Rondo Through the Looking Glass

A point guard plays basketball on a basketball court. Basketball exerts a type of influence that goes unrecognized by one segment of our culture, and embeds deeply in the rest of us. A point guard determines the tone of an offense. Rondo is an iconoclastic point guard who defies categorization. Rondo is equal parts Maestro and recluse. He is the unifying force and the stubborn know-it-all. He is the straight-A student and the college dropout. He creates standing ovations and then leaves the stage. No bow. No middle finger. Just leaves. His job is done when you start clapping. Something few realize.  Few athletes are willing to wield a unique persona that also appears genuine. Fewer bend the game to their will. Unparalleled vision on the court evoking the greats of my youth: Magic, Stockton and Larry. If you rise high enough, you get one name. Rondo. Hoops visionaries. The word “iconoclast” floats to the surface.

Rondo was forged by older brothers in Louisville. He watched them, absorbed them, and then beat them. He was the fastest and the most cunning. He was shown how to destroy the wills of opponents by three of the mentally toughest teammates he could have imagined and a coach whose passion, dedication and sarcastic humor bled out onto the floor of every practice. Work. It doesn’t feel like work when it’s working.

Ray Allen’s militaristic pregame routine, maniacally obsessive precision and focus on fitness enabled him to become a three-point assassin. That and hundreds of thousands of jumpers. Rondo watched and learned. The silent stubborn types sometimes clash, but the clashing occurred at the end, and we’re talking about the beginning. Paul Pierce’s inward-focused Buddha, the slow-motion elbow isolations, greasing the wheels of shorter defenders and draining jumpers at will. Pierce was the balance and yes, the Truth finished many a game with his patented step-back. Rondo watched the passionate Pierce feed on the crowd’s energy.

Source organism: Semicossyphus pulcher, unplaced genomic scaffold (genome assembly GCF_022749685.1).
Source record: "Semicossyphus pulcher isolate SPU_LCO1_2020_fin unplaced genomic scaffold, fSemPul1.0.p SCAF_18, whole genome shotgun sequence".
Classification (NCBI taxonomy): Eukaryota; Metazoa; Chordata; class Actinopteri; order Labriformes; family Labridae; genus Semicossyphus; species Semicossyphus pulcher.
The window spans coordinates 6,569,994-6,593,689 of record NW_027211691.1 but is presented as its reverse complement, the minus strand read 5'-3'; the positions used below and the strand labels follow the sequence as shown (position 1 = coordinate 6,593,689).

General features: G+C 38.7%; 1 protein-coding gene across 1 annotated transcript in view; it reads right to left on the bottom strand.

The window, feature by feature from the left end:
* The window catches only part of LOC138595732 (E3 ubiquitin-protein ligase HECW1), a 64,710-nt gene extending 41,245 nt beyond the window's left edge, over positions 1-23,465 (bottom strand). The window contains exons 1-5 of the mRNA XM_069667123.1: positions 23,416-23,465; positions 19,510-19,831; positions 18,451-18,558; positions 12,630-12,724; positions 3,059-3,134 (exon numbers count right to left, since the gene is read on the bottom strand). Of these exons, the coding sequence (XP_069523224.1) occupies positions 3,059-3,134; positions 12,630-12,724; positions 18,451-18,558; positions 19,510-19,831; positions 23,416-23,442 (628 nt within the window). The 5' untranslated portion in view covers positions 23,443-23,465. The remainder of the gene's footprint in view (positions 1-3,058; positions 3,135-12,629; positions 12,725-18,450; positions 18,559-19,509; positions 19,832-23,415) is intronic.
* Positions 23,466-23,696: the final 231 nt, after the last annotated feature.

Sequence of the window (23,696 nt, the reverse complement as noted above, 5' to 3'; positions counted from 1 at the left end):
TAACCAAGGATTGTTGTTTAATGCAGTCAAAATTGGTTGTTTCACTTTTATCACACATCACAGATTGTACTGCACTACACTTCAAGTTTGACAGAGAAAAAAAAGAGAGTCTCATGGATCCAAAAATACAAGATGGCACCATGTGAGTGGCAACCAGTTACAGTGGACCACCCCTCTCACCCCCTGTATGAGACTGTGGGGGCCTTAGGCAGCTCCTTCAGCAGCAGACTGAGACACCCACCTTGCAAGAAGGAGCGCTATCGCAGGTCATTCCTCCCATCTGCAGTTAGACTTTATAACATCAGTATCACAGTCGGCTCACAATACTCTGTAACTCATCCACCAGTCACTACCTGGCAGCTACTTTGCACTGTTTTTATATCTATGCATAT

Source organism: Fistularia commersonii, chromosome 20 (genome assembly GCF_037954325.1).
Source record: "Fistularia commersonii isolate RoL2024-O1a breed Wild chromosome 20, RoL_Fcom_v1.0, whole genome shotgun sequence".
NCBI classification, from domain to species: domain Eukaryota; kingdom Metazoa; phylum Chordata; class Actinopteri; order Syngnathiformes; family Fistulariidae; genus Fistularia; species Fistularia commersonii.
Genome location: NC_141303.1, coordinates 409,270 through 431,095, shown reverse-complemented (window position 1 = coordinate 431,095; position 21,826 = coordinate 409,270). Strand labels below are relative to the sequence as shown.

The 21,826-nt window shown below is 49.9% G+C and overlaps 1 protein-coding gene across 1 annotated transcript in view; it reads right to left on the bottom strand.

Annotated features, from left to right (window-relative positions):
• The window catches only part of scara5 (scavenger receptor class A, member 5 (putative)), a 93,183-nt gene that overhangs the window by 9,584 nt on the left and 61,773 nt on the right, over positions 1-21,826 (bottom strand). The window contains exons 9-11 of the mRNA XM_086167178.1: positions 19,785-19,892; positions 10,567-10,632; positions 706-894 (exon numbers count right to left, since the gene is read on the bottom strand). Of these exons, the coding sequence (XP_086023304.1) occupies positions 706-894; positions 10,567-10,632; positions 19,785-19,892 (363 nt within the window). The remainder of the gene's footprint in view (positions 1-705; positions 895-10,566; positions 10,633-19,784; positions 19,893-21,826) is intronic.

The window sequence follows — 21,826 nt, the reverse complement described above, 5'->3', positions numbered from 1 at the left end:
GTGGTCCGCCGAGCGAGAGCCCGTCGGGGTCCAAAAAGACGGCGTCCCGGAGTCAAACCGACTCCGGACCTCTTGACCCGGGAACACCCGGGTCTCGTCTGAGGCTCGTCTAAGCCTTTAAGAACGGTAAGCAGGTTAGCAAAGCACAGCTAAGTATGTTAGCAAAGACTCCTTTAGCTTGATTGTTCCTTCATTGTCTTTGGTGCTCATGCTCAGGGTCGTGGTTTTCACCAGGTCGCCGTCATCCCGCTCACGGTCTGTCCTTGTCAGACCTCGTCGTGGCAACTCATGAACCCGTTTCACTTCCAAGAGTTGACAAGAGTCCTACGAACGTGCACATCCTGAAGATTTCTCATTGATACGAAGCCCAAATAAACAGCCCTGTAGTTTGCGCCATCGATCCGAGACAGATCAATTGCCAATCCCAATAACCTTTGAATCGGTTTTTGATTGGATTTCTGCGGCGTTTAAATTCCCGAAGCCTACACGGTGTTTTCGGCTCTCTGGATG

Of the legendary teammates, it was Kevin Garnett’s fire that stirred Rondo the deepest. Call it animal spirit, all primal screams, x-rated smack-talk, and a psychological edge. Larry . A chip on your shoulder is one thing. How about carrying around a boulder? Rondo fell in tune with that nasty streak. His best friend named Perk, the other young buck on those 2008 Celtics. What a conflagration those five made. What a season to hold as a memory and redemption song for a storied franchise.

Rondo leaves on the cusp of his 29th birthday. Still a young soul bubbling with ideas and renditions yet unheard. The Mavs will turn heads in the coming months and the young Celtics will be busy with a foundation to set. In time, we’ll look back and smile at it all. For now, we mourn the exit of our iconoclastic point man.


Further Rondo Reading

Sean Grande, longtime Celtics radio announcer (on Understanding the enigmatic Rondo)

From the beginning, everything about Rajon Rondo seemed out of whack.

He was drafted too low for his skill. His hands were too big for his body. His IQ seemed way too high for a 20-year-old rookie. His social graces with the media way too low. He made easy things look difficult, he made the impossible look routine. He butted heads with the ultimate player’s coach, the established and respected NBA vet. Yet, he seemed to meld minds with the unknown wunderkind coach from college.

He couldn’t make a free throw or knock down a three…until it mattered most. He couldn’t stop his disinterest in Tuesday night games on basic cable.  He couldn’t be stopped in Sunday afternoon games on ABC. Regular season games were his jam sessions; playoff games were his symphony.  He owned a master’s degree, in degree of difficulty.

Paul Flannery, SB Nation 

The Celtics beat the Orlando Magic on Wednesday in what was one of their most convincing wins of the season. After starting the game with a flurry of turnovers, Rajon Rondo had 13 points, 15 assists and seven rebounds. It was one of his best performances in a season that has already seen him rack up three triple doubles.

Bethlehem Shoals, GQ 

It’s not unusual for a team to trade its best player, especially when that player is flawed, temperamental, and not capable of carrying a team on his own. Rajon Rondo is all of those things, which explains why the Boston Celtics were so eager to unload him. Yet those negatives are also why Rondo why he should flourish in Dallas.

On paper, Rondo is irresistible. He’s a multi-dimensional point guard who gives an offensive system personality. Rondo pushes the ball in the open court and when the game slows down, he has knack for making plays when no one’s expecting it. He somehow catches defenses off-guard even as he does exactly what his job description states. Rondo complicates the obvious at every turn. It’s his greatest strength, and it’s also why we end up struggling with the questions about his streaky scoring, his miserable jumper, his aloofness, or his seemingly erratic will to win.

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